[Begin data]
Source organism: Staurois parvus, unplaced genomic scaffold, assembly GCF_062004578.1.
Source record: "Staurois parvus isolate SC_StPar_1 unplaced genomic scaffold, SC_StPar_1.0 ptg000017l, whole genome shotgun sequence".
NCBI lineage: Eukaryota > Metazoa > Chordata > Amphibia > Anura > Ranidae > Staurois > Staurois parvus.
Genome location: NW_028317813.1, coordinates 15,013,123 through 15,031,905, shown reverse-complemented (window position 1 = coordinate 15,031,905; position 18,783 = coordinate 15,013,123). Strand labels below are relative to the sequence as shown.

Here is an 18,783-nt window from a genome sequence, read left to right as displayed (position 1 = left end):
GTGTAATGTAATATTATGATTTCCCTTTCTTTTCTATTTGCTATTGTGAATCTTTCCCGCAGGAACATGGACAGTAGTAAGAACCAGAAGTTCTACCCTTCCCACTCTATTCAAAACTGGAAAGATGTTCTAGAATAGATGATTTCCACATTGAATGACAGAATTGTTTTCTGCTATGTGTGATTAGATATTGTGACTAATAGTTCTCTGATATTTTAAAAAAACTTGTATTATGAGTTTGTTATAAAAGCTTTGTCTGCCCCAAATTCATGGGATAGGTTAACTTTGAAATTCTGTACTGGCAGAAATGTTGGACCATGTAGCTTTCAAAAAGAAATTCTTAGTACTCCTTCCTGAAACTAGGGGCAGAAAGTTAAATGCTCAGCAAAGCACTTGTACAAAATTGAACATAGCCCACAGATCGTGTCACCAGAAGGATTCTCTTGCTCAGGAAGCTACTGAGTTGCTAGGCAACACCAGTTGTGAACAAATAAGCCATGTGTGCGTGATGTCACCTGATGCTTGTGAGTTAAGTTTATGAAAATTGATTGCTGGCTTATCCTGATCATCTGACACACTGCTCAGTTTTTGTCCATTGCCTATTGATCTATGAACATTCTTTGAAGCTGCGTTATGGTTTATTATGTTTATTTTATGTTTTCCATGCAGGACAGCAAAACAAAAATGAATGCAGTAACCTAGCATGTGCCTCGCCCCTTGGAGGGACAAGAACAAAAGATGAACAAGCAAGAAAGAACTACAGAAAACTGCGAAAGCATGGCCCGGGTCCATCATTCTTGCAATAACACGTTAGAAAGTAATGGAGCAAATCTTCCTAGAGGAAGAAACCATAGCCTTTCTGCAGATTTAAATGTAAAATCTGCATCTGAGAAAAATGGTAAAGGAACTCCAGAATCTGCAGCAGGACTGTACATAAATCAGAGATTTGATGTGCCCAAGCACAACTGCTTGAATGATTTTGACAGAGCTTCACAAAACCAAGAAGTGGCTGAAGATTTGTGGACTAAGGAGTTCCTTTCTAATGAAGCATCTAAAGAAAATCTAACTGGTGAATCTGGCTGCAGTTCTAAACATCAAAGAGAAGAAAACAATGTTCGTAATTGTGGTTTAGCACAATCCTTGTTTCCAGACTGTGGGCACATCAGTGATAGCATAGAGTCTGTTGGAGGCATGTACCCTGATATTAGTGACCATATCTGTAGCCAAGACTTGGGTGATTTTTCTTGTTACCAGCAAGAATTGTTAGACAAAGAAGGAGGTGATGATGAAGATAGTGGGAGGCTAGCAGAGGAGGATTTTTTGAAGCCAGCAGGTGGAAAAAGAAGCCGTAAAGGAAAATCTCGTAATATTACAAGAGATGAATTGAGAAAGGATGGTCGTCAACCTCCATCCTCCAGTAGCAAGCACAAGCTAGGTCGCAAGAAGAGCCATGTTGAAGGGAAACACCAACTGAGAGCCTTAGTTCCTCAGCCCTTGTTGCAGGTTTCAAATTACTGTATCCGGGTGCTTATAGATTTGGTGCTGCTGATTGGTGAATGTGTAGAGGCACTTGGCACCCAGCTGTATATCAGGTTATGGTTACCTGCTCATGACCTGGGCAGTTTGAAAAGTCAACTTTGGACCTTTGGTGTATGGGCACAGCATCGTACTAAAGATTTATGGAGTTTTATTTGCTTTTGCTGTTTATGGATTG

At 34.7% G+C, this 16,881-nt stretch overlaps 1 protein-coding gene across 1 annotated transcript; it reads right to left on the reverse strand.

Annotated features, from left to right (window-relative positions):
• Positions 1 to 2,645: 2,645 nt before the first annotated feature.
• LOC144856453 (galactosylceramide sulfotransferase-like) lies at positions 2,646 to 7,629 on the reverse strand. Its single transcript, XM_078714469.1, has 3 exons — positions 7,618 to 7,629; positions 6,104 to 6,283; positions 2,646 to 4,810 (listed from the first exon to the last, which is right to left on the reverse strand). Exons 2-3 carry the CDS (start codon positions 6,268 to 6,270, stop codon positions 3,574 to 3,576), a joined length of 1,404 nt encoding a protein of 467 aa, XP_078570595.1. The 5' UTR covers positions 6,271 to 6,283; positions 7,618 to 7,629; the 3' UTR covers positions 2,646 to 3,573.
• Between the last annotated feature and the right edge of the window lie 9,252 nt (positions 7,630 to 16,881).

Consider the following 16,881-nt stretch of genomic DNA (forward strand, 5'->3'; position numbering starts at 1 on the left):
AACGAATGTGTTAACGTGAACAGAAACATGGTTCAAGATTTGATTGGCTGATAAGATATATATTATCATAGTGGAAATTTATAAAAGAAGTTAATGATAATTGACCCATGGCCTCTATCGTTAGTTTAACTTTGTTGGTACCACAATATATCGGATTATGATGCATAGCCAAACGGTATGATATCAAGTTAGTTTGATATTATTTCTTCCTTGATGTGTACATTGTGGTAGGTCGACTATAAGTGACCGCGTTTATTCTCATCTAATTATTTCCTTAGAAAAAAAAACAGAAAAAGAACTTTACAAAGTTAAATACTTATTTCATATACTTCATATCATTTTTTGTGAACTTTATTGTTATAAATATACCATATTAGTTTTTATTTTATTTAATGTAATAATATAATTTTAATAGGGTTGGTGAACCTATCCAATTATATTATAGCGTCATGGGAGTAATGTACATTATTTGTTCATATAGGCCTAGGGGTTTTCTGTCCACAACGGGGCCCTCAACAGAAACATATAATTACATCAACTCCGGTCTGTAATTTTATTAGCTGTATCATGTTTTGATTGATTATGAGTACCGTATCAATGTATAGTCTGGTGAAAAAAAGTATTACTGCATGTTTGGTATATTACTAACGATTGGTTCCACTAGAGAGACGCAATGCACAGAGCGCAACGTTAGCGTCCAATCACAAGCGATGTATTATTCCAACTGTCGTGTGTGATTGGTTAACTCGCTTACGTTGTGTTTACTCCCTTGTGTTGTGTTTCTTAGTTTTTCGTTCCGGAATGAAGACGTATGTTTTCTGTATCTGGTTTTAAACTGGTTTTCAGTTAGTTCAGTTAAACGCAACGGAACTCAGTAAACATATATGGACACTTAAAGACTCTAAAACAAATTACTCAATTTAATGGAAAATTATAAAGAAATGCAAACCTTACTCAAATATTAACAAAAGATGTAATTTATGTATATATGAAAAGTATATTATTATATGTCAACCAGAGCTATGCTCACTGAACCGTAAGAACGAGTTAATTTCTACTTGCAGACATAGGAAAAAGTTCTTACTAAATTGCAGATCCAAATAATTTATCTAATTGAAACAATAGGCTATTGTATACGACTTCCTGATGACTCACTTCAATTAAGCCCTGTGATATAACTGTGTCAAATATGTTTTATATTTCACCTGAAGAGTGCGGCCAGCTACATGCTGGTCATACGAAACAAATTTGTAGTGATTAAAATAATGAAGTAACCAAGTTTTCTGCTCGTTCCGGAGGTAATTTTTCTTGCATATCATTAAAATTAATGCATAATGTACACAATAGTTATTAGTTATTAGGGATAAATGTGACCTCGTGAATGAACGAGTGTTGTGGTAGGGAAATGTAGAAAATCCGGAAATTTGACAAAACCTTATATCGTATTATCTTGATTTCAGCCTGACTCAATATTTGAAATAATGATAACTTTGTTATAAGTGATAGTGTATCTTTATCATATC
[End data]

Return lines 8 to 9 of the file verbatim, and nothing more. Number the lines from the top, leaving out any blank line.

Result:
Annotated features, from left to right (window-relative positions):
• Positions 1 to 2,645: 2,645 nt before the first annotated feature.